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Astron. Astrophys. 329, L45-L48 (1998)

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3. Results

The top diagram of Fig. 2 shows the azimuthally averaged visibility function of NGC 1068 together with the corresponding uniform-disk (UD) and Gaussian fits. The object visibility function was obtained by compensating both, the seeing-calibrated speckle transfer function and an additional transfer function due to the different spectra of NGC 1068 and the reference star HIC 12014 (K0). On the bottom diagram the analogous plots are shown for the reference star HIC 12014. The HIC 12014 visibility function was obtained by reducing two different data sets of HIC 12014. The reconstructed visibility function of NGC 1068 decreases to about 50 % of the zero-frequency value at the diffraction cut-off frequency [FORMULA]. The low-frequency peak is caused by the underlying galaxy. It is not yet clear whether the short horizontal part of the visibility function at [FORMULA] is caused by an additional point source or by an overestimation of the transfer function due to the different spectra of NGC 1068 and the reference star. The decrease of the NGC 1068 visibility function is much larger than the errors (see caption of Fig. 2). For example, between 10 % and 70 % of [FORMULA] the visibility function decreases by about 25 %, which is approximately three times larger than the 8 % error at 70 % of [FORMULA]. Nevertheless, future observations will be useful to confirm the result and to improve the accuracy.

[FIGURE] Fig. 2. Azimuthally averaged visibilities of NGC 1068 (top) and the unresolved reference star HIC 12014 (bottom). The diamonds indicate the observed visibilities, the solid lines the Gaussian fits, while the dashed line is a UD fit. The fit range is between 20 % and 70 % of the telescope cut-off frequency [FORMULA]. The visibility errors at 20 %, 50 %, 70 %, 80 % and 90 % of [FORMULA] are [FORMULA] 0.05, [FORMULA] 0.05, [FORMULA] 0.08, [FORMULA] 0.15, [FORMULA] 0.20, respectively.

The diameter of the resolved NGC 1068 core was derived from the reconstructed visibility function by fitting symmetric uniform disks (UD) and Gaussian models. The fits were carried out in the range between 20 % and 70 % of [FORMULA]. The fitted diameters [FORMULA] (FWHM) and [FORMULA] of the Gaussian and the UD model are [FORMULA] and [FORMULA]. These diameters correspond to 2.2 pc [FORMULA] 0.5 pc and 3.7 pc [FORMULA] 0.8 pc, respectively. An alternative model interpretation of the decreasing visibility function is, for example, an object slightly larger than the above diameters plus an unresolved central object or an object which is unresolved in one direction ([FORMULA] EW), but resolved in the direction perpendicular to it ([FORMULA] NS).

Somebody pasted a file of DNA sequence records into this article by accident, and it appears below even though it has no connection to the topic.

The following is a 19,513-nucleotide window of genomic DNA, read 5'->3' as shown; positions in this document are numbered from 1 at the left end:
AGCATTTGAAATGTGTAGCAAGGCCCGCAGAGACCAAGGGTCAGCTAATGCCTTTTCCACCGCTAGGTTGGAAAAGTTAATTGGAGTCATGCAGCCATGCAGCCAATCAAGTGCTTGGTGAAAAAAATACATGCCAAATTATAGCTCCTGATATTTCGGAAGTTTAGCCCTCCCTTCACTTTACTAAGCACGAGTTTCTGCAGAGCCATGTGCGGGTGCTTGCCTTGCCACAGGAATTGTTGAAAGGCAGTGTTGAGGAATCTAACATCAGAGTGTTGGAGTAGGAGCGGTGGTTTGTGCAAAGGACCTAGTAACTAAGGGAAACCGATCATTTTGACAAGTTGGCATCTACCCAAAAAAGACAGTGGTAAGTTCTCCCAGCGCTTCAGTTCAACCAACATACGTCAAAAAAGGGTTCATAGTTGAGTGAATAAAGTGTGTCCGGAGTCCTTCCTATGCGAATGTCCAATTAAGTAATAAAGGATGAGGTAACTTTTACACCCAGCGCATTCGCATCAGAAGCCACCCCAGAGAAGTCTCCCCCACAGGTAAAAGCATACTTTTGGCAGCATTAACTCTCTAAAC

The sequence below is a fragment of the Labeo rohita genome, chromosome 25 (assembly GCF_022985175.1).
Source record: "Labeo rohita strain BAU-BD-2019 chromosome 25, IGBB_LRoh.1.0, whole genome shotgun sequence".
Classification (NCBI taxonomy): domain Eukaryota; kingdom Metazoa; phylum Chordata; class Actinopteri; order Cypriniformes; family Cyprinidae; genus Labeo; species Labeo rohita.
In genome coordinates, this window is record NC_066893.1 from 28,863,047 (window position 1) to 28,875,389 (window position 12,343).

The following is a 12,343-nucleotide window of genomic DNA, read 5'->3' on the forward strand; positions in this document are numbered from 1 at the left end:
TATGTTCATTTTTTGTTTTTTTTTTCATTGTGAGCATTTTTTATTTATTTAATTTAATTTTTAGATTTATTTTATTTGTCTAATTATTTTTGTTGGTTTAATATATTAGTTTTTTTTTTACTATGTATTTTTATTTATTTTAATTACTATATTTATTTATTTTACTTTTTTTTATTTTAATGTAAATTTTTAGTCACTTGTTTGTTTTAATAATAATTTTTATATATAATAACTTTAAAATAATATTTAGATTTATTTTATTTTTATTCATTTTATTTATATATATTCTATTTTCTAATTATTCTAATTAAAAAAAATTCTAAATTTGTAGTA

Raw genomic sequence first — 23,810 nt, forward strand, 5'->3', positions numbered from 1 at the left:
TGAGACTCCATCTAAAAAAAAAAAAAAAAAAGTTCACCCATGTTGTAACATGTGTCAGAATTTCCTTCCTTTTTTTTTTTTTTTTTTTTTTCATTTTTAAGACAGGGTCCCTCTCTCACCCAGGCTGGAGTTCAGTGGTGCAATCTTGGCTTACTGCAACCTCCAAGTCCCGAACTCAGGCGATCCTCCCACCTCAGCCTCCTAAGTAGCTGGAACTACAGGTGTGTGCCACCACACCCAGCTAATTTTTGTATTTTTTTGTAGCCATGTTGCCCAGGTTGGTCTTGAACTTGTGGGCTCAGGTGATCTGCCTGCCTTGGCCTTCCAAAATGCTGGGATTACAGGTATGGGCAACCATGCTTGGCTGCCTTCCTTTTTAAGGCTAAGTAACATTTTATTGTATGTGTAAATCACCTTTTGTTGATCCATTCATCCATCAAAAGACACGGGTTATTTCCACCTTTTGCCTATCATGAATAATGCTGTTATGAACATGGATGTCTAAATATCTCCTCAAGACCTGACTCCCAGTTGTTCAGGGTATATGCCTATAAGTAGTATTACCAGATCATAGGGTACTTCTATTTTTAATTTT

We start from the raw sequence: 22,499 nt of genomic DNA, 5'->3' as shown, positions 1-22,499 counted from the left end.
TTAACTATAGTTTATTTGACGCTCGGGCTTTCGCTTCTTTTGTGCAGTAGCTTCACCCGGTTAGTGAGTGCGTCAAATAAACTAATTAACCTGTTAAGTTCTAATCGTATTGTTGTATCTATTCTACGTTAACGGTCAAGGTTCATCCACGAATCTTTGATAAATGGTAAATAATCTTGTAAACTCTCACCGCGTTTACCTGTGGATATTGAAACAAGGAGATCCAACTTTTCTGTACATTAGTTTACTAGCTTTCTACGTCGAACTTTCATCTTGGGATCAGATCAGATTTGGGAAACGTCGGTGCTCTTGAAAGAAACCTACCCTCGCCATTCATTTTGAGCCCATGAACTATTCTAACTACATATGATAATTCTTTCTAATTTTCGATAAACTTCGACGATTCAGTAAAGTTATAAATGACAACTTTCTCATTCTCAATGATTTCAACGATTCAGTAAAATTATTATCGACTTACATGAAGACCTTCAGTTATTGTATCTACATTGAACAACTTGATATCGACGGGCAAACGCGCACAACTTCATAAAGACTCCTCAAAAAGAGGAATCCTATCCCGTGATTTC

Fig. 3 shows the diffraction-limited speckle masking reconstruction of NGC 1068. The resolution of the reconstructed image is 76 mas. It shows an elongated structure in the northern direction, i.e. approximately the position of the radio jet. Fig. 4 shows the azimuthally averaged radial plots of the reconstructions.


[FIGURE] Fig. 3. Diffraction-limited speckle masking reconstruction of NGC 1068 (top) and the unresolved star HIC 12014 (bottom). The contours are plotted from 6% to 100% of peak intensity in 10 steps.

[FIGURE] Fig. 4. Azimuthally averaged radial plots of the reconstructed images of NGC 1068 (solid line) and the reference star HIC 12014 (dashed line).

Photometry was performed by comparing the integral intensities of the long-exposure images of NGC 1068 and the photometric standard star HIC 110609. It yields for the flux [FORMULA] of NGC 1068 in the K-band the value [FORMULA]. From this value we have to subtract the flux of the underlying faint extended component in order to get the flux [FORMULA] of only the 30 mas component. We determine the contribution of this extended component from the zero-frequency visibility peak discussed above to 20% [FORMULA] 10% of [FORMULA]. This results in a flux from the 30 mas component of [FORMULA].

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© European Southern Observatory (ESO) 1998

Online publication: December 16, 1997
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